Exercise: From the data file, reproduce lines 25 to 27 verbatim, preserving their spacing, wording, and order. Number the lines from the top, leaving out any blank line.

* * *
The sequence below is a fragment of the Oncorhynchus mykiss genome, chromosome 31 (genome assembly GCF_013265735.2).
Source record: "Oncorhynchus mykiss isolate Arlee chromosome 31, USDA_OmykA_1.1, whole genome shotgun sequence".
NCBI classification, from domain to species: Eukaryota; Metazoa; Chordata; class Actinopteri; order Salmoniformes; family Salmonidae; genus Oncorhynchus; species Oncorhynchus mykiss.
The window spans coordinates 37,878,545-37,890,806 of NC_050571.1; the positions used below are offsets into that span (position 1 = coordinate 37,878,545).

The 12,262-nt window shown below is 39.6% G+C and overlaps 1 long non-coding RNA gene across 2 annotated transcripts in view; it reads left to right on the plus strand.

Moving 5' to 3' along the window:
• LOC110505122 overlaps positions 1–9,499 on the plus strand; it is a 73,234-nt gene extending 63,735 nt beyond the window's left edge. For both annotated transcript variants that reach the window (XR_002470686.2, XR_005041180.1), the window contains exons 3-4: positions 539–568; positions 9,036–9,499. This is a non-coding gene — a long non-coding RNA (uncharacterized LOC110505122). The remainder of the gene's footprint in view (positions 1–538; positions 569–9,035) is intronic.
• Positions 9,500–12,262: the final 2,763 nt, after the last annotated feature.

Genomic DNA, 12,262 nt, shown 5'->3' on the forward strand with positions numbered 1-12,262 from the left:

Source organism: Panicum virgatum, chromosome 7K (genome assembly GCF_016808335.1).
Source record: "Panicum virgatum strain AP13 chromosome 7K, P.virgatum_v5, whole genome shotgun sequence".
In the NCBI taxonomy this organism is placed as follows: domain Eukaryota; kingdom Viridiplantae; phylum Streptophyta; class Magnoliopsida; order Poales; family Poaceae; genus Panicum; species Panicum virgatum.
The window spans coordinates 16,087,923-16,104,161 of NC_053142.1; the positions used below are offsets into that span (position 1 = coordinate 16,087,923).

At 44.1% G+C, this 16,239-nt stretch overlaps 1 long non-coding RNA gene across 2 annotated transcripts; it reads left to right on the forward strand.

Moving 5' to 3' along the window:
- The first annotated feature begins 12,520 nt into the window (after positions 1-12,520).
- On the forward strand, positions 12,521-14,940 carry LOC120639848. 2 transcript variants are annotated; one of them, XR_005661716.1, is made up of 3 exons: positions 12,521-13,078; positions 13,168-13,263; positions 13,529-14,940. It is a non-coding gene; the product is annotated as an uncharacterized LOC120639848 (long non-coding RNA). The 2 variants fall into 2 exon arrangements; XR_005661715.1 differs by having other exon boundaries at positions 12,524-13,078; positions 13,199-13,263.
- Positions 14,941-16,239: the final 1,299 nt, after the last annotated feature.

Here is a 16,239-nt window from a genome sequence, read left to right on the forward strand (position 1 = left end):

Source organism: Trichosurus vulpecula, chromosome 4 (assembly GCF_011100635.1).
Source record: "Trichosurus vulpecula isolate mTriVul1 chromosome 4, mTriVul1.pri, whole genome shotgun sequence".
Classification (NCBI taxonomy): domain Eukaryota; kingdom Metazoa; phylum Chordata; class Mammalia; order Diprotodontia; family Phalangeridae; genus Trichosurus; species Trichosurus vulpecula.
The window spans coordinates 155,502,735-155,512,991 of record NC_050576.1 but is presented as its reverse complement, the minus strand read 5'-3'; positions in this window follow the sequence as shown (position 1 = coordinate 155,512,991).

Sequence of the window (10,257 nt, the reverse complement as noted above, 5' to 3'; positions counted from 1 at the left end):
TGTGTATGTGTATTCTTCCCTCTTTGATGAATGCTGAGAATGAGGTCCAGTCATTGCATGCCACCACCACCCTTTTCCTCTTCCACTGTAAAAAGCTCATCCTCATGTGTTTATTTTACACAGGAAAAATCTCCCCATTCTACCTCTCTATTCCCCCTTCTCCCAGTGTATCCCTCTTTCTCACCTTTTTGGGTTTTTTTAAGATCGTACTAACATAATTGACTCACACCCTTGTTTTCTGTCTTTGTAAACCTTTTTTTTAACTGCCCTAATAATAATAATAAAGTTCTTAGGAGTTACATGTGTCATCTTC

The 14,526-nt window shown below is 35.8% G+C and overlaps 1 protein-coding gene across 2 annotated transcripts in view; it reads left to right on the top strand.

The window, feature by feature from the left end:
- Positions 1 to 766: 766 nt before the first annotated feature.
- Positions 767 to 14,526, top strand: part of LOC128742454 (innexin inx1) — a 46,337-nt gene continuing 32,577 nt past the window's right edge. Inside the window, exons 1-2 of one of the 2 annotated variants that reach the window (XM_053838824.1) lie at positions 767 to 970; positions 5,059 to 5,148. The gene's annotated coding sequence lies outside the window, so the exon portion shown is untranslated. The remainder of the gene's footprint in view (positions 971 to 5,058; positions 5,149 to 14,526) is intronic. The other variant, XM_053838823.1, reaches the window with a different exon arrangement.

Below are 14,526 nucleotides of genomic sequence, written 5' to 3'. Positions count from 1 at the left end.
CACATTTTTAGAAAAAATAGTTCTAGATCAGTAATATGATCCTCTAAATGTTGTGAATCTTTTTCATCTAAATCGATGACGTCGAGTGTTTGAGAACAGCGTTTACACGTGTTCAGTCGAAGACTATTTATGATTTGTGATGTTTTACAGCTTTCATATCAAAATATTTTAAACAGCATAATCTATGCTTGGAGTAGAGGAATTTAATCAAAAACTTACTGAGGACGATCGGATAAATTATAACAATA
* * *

TGTGTATGTGTATTCTTCCCTCTTTGATGAATGCTGAGAATGAGGTCCAGTCATTGCATGCCACCACCACCCTTTTCCTCTTCCACTGTAAAAAGCTCATCCTCATGTGTTTATTTTACACAGGAAAAATCTCCCCATTCTACCTCTCTATTCCCCCTTCTCCCAGTGTATCCCTCTTTCTCACCTTTTTGGGTTTTTTTAAGATCGTACTAACATAATTGACTCACACCCTTGTTTTCTGTCTTTGTAAACCTTTTTTTTAACTGCCCTAATAATAATAATAAAGTTCTTAGGAGTTACATGTGTCATCTTC

The 14,526-nt window shown below is 35.8% G+C and overlaps 1 protein-coding gene across 2 annotated transcripts in view; it reads left to right on the top strand.

The window, feature by feature from the left end: